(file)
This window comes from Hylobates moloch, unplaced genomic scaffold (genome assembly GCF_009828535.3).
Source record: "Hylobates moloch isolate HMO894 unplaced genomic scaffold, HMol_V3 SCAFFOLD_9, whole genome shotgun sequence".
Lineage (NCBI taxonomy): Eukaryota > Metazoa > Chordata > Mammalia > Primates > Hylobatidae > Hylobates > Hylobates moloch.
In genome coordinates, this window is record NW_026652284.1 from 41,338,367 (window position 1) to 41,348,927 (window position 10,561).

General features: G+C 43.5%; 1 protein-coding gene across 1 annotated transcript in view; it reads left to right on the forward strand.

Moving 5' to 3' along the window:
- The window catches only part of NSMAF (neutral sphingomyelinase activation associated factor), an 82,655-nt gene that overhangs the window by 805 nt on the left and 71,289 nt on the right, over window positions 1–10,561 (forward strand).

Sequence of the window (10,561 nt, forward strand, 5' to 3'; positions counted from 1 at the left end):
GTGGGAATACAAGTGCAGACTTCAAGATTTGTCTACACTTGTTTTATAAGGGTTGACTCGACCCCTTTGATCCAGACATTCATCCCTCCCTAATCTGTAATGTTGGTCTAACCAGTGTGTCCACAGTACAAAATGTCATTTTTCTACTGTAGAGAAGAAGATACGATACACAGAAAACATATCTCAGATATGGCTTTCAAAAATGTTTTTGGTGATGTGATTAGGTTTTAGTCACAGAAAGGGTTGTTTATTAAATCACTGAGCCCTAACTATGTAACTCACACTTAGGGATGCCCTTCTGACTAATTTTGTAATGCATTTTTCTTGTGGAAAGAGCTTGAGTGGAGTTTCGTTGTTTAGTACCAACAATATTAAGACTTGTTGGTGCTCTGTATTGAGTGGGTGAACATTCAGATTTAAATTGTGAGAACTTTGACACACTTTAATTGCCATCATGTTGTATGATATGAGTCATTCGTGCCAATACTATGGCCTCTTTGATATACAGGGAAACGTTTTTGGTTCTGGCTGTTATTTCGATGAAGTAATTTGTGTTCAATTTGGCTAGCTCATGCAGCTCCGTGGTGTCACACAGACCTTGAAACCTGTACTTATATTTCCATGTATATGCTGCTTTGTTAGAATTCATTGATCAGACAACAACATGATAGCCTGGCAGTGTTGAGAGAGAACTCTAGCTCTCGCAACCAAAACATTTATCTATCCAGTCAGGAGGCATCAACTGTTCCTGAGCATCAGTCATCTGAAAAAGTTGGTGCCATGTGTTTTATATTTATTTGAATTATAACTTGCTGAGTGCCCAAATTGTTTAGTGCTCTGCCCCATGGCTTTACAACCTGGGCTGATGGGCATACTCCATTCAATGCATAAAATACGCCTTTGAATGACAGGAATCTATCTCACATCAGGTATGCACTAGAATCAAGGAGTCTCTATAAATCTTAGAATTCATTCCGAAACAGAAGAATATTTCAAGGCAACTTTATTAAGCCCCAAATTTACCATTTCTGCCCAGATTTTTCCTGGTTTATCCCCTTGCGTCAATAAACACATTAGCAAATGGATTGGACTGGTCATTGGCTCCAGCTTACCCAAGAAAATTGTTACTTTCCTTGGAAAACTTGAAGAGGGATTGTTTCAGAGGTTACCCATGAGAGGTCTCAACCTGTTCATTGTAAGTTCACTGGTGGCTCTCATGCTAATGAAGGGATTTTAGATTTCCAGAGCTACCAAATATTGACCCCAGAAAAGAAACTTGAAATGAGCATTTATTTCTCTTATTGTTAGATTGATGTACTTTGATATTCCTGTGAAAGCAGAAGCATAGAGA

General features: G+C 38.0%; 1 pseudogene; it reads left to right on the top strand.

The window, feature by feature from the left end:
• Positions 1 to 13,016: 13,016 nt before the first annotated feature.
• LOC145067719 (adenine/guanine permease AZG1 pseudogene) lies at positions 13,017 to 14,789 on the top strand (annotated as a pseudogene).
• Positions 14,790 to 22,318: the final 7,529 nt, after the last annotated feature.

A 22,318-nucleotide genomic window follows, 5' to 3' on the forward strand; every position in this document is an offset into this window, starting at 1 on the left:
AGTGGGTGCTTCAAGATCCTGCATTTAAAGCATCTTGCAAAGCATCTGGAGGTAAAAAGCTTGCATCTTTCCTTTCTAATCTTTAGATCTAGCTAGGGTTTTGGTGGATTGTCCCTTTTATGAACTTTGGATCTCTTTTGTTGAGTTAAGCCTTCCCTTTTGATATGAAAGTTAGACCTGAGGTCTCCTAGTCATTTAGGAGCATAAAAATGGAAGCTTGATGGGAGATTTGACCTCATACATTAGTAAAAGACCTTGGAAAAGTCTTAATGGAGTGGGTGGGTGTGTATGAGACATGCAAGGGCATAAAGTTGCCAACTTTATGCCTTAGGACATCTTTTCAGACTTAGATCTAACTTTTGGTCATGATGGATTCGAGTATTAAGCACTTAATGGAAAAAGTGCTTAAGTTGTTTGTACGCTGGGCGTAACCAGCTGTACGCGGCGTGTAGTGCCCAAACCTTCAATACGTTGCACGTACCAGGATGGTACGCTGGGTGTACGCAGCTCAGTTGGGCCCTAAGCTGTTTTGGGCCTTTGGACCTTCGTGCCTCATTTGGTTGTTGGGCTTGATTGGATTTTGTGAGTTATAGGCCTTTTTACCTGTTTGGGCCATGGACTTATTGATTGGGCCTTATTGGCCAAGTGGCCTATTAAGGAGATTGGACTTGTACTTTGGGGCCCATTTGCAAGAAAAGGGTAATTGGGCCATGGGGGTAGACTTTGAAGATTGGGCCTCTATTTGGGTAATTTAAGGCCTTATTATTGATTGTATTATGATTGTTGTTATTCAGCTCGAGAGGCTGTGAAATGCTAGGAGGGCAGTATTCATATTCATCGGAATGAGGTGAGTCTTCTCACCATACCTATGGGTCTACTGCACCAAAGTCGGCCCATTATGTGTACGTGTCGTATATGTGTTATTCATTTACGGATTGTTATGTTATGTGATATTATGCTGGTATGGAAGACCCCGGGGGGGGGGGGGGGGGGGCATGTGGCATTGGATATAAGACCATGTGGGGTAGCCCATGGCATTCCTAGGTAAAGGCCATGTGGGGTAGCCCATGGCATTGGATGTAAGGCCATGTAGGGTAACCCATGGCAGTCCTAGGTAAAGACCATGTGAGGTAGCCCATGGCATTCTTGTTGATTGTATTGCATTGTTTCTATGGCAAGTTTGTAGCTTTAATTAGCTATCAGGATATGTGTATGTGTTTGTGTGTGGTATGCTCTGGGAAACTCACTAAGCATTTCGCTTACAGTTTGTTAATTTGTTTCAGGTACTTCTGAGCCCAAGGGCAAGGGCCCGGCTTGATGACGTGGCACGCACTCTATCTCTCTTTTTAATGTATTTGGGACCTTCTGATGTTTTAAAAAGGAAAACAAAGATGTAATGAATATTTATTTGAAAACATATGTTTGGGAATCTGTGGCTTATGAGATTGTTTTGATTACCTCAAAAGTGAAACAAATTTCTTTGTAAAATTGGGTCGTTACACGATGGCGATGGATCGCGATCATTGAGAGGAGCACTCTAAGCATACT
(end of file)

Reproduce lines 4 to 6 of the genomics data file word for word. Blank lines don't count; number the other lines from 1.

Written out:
In genome coordinates, this window is record NW_026652284.1 from 41,338,367 (window position 1) to 41,348,927 (window position 10,561).

General features: G+C 43.5%; 1 protein-coding gene across 1 annotated transcript in view; it reads left to right on the forward strand.

Moving 5' to 3' along the window: